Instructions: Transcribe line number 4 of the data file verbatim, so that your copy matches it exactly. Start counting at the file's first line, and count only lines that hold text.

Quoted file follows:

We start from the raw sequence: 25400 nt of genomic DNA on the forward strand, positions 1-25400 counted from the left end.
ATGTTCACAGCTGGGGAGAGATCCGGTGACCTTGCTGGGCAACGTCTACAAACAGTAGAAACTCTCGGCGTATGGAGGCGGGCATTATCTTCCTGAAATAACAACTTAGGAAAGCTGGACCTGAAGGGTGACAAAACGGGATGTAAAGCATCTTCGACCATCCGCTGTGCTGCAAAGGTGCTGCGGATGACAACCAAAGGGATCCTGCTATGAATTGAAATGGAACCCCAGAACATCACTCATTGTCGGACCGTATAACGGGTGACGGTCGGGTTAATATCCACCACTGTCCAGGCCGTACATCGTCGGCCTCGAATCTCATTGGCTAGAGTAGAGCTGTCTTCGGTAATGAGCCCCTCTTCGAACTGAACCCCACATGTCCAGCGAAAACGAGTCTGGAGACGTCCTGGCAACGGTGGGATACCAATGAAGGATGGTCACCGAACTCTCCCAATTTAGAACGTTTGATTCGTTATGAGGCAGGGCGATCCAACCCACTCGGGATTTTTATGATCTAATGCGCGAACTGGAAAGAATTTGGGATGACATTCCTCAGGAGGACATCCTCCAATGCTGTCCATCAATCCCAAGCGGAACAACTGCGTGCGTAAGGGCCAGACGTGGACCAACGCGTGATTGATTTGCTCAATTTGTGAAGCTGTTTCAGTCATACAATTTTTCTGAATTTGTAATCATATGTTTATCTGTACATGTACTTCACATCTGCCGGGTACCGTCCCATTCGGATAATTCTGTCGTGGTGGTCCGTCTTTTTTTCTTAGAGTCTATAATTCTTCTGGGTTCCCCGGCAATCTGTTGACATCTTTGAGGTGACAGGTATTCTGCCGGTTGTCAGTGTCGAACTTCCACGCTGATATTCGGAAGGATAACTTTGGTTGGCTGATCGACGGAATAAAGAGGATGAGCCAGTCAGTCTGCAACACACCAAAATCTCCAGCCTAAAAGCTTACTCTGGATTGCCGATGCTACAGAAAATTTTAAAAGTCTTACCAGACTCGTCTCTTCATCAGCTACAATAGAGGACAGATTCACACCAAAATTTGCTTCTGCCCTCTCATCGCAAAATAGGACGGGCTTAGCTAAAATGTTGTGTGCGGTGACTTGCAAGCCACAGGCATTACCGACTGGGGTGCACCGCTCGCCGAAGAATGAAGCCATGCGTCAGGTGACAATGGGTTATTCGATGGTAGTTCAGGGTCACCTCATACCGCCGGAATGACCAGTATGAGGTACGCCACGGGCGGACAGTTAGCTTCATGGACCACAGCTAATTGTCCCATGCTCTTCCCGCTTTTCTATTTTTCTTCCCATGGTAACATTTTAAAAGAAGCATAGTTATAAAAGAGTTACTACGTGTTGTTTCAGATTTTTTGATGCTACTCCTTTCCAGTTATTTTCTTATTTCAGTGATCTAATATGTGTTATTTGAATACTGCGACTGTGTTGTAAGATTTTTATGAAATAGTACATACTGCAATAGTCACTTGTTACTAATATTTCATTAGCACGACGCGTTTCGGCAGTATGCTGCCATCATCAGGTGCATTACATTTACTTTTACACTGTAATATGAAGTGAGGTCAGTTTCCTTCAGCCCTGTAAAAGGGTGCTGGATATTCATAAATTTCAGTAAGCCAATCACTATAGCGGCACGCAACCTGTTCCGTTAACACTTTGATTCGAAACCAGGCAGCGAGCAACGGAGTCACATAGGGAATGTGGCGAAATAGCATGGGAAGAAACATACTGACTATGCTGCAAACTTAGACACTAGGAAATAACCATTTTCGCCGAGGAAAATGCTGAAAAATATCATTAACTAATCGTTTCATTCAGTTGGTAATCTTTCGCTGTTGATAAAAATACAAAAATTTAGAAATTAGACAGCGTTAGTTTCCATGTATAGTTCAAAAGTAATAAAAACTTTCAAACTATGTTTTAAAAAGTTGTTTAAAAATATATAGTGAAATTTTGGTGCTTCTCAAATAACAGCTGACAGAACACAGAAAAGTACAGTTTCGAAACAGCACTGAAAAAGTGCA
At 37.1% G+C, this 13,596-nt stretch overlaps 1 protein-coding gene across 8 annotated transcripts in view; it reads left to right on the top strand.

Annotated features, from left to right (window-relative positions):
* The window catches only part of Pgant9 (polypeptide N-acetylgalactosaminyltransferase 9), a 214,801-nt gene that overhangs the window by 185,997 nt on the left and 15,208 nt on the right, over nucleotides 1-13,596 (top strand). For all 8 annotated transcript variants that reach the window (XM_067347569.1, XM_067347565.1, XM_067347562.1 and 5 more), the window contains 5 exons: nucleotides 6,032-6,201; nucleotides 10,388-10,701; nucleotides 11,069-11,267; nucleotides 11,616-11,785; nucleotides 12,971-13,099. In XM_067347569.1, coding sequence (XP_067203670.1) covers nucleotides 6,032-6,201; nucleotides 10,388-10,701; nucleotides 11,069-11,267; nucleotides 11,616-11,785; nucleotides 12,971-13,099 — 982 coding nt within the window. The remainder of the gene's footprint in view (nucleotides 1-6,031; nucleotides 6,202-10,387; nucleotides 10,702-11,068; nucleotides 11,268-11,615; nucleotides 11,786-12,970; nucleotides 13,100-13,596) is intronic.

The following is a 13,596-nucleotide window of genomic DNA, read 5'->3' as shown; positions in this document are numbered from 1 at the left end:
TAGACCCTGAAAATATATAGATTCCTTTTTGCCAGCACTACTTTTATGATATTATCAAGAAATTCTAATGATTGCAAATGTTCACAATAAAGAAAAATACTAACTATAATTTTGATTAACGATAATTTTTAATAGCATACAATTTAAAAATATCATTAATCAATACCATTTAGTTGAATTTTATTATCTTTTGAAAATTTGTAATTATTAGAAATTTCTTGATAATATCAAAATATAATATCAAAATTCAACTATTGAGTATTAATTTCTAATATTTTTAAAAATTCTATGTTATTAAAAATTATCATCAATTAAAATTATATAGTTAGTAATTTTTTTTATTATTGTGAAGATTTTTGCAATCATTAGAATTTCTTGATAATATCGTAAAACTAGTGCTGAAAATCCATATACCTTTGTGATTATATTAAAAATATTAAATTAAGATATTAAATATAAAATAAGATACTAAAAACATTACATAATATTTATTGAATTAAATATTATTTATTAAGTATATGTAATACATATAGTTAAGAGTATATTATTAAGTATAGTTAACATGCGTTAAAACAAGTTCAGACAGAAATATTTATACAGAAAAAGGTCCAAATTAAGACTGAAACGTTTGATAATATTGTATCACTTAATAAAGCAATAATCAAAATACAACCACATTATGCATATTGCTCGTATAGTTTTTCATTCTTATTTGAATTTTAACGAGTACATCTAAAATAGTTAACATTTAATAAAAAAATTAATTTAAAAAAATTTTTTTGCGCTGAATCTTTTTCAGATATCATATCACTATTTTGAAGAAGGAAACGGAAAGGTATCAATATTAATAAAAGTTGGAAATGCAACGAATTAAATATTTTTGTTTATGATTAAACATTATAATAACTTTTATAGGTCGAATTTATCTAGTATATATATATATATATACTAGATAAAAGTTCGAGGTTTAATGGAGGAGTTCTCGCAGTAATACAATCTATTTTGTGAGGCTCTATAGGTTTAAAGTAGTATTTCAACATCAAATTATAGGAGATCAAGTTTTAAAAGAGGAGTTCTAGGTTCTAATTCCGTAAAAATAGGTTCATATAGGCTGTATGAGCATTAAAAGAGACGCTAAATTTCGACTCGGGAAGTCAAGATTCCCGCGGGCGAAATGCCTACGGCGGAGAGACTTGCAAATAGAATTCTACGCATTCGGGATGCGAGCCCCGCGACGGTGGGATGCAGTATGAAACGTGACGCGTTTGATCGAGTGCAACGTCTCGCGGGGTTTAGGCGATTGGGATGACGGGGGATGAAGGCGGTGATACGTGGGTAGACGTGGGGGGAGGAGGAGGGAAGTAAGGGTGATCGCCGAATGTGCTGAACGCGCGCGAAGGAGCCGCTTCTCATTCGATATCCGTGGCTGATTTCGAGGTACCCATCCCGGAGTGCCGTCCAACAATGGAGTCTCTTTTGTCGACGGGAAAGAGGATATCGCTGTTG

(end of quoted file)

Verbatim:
Annotated features, from left to right (window-relative positions):